Facebook Like Button Rolling Out to the Tendenci Photos Module!

Facebook Like ButtonWe Love Facebook!

We’re big fans of Facebook – and we’re not alone. Over ONE BILLION people are active on Facebook each month. Facebook is particularly powerful when it comes to photos, with over 350 million photos uploaded each and every day!

 

Integrating the Facebook Like Button with the Tendenci Photos Module

Starting today, we are rolling out more social sharing options within the Tendenci Photos Module. You will soon see the Facebook Like Button automatically displayed on each of your Tendenci Photo Albums and individual Photo Page to make sharing your Tendenci website content on Facebook easy and simple!

The update will roll out to all Tendenci 5.1 sites in the next few days.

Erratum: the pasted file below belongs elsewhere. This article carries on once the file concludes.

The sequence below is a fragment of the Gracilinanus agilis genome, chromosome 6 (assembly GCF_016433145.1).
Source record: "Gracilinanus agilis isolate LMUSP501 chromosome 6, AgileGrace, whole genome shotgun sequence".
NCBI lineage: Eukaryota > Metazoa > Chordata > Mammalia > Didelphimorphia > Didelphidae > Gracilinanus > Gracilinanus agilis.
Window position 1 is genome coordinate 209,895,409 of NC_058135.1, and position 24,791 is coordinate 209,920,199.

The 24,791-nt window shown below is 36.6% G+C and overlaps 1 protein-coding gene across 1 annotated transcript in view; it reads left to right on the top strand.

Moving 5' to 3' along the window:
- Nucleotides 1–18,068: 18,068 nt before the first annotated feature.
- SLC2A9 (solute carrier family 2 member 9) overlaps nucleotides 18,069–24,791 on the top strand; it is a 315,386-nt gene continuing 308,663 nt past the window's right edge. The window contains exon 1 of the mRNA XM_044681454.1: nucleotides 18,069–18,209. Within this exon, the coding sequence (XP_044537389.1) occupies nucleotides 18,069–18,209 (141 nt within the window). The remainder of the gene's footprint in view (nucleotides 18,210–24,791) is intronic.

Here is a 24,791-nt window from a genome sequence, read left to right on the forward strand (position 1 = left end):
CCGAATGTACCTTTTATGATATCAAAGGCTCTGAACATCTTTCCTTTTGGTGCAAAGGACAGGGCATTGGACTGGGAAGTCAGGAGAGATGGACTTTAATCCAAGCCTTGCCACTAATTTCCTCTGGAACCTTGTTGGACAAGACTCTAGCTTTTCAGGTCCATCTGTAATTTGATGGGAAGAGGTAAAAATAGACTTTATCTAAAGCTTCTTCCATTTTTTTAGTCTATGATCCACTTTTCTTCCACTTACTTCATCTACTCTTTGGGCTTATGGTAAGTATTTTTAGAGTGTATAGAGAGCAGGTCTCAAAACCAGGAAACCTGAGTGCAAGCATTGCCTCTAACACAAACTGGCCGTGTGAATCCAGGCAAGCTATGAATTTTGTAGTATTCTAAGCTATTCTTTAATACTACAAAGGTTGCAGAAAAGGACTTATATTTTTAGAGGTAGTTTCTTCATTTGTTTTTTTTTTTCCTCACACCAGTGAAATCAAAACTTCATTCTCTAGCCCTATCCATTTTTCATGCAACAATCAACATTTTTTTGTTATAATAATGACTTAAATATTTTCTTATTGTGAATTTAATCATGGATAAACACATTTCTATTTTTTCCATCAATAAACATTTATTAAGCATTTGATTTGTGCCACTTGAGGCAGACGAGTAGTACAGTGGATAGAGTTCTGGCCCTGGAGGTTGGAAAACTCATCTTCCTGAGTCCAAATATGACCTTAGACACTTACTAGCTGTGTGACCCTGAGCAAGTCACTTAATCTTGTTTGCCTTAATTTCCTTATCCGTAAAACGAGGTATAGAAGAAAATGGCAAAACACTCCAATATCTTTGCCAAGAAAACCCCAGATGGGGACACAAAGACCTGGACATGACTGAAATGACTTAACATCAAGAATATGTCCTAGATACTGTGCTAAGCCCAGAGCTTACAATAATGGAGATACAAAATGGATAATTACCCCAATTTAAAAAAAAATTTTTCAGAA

Check Out the Facebook Like Button in Action!

Check out the Facebook Like Button in action on Tendenci.com/photos

Facebook Like Button on a Tendenci Photo Set

Facebook Like Integration with Tendenci Photos Module

Facebook Like Button on an Individual Photo

Facebook Like Integration with Tendenci Photo Albums

Have Questions? Concerns? Let us know! Email support at schipul.com or call (281) 497-6567 ext 411 to speak to our Support Team!

 

Keep Up to Date with the Latest Tendenci Updates!

Never miss a Tendenci feature announcement or training class! Sign up to receive our Tendenci Email Newsletter!

We’ll send you information on features updates, upcoming training, tips and tricks for managing your Tendenci site, and more!

 

New Invoicing Reports for Revenue Analysis and Payment Reconciliation

Tendenci Invoice Reports